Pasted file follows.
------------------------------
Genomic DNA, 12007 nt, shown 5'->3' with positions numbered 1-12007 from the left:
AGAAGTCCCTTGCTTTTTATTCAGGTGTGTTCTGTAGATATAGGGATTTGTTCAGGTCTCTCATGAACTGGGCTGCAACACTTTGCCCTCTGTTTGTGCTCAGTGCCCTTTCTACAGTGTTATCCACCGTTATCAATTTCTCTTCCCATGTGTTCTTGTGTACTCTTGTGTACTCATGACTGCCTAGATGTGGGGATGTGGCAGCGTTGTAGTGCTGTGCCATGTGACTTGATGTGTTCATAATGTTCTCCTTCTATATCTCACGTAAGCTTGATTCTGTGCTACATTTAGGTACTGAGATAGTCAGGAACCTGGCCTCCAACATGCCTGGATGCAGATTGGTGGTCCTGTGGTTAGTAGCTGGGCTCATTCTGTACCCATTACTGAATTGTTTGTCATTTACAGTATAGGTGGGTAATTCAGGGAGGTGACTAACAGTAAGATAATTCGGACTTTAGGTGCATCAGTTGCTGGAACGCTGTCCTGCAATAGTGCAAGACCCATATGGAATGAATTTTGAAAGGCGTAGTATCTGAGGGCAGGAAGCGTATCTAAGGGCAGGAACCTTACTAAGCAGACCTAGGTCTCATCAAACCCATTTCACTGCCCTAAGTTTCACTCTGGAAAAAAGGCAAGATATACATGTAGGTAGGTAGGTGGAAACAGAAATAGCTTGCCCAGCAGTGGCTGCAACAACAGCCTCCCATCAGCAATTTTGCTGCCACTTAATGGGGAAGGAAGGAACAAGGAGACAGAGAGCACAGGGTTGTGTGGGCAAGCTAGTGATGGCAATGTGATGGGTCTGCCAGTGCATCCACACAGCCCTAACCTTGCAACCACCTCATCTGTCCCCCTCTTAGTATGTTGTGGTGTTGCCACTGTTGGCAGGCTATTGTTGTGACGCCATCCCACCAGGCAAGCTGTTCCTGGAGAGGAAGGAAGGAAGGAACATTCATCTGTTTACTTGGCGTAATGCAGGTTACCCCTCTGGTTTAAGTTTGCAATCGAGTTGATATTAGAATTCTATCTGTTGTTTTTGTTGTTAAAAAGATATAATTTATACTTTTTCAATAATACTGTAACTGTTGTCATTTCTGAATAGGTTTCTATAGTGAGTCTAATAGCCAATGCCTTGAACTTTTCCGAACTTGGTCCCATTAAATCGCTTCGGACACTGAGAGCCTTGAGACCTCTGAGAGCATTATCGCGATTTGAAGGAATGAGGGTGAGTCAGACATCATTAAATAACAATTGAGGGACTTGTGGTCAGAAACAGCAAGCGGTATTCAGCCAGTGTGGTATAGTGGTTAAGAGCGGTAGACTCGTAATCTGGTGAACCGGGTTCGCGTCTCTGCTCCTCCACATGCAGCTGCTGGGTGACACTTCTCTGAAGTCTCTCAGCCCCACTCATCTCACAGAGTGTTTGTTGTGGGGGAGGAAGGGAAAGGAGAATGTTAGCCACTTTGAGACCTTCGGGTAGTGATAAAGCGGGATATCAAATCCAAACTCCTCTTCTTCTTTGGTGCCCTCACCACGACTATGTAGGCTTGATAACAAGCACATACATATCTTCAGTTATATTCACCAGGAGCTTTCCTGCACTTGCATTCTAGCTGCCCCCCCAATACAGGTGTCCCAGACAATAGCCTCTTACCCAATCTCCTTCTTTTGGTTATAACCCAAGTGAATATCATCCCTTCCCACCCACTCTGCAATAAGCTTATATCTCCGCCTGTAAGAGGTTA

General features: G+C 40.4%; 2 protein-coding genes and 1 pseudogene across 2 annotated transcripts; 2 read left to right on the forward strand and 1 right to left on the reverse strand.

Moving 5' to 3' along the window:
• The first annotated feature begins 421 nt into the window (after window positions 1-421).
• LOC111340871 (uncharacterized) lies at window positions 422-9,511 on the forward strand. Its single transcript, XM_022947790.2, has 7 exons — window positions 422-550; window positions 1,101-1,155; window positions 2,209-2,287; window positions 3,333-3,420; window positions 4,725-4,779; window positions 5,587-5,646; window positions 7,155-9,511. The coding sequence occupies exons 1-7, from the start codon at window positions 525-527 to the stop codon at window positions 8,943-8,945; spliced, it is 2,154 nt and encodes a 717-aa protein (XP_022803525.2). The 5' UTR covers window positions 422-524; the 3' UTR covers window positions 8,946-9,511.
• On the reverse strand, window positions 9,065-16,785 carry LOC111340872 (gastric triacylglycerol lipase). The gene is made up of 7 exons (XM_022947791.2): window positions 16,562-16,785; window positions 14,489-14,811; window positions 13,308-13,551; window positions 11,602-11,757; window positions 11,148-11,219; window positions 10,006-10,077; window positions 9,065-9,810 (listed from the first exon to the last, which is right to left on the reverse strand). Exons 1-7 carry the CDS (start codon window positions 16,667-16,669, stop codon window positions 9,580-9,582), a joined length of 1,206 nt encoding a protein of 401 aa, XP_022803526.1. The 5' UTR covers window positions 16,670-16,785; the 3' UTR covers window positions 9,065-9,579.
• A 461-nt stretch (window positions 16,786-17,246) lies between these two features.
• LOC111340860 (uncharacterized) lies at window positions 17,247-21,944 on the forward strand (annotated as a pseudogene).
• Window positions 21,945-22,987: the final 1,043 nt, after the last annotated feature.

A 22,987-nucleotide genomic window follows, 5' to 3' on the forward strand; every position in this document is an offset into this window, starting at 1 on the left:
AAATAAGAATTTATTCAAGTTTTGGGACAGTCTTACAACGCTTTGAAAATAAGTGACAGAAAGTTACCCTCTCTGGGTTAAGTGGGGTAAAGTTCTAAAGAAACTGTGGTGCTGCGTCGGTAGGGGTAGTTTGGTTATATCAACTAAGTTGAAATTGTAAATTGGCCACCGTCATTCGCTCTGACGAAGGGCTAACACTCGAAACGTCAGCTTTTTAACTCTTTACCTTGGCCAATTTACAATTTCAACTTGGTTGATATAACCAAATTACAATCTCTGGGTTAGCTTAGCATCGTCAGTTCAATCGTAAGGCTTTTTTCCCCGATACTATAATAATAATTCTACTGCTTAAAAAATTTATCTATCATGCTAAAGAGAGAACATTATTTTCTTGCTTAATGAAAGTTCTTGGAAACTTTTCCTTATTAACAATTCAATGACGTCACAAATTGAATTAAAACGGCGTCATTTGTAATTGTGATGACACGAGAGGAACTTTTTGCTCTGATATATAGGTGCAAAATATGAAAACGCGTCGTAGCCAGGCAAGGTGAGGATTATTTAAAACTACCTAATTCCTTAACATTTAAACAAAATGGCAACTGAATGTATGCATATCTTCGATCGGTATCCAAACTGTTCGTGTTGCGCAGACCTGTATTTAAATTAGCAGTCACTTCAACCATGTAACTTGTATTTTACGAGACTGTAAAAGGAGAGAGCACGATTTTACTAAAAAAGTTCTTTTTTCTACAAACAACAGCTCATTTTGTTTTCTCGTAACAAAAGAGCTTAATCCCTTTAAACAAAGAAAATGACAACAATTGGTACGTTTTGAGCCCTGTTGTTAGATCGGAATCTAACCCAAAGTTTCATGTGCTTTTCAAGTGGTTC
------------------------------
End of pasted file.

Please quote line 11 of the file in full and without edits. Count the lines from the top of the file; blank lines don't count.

A 22,987-nucleotide genomic window follows, 5' to 3' on the forward strand; every position in this document is an offset into this window, starting at 1 on the left: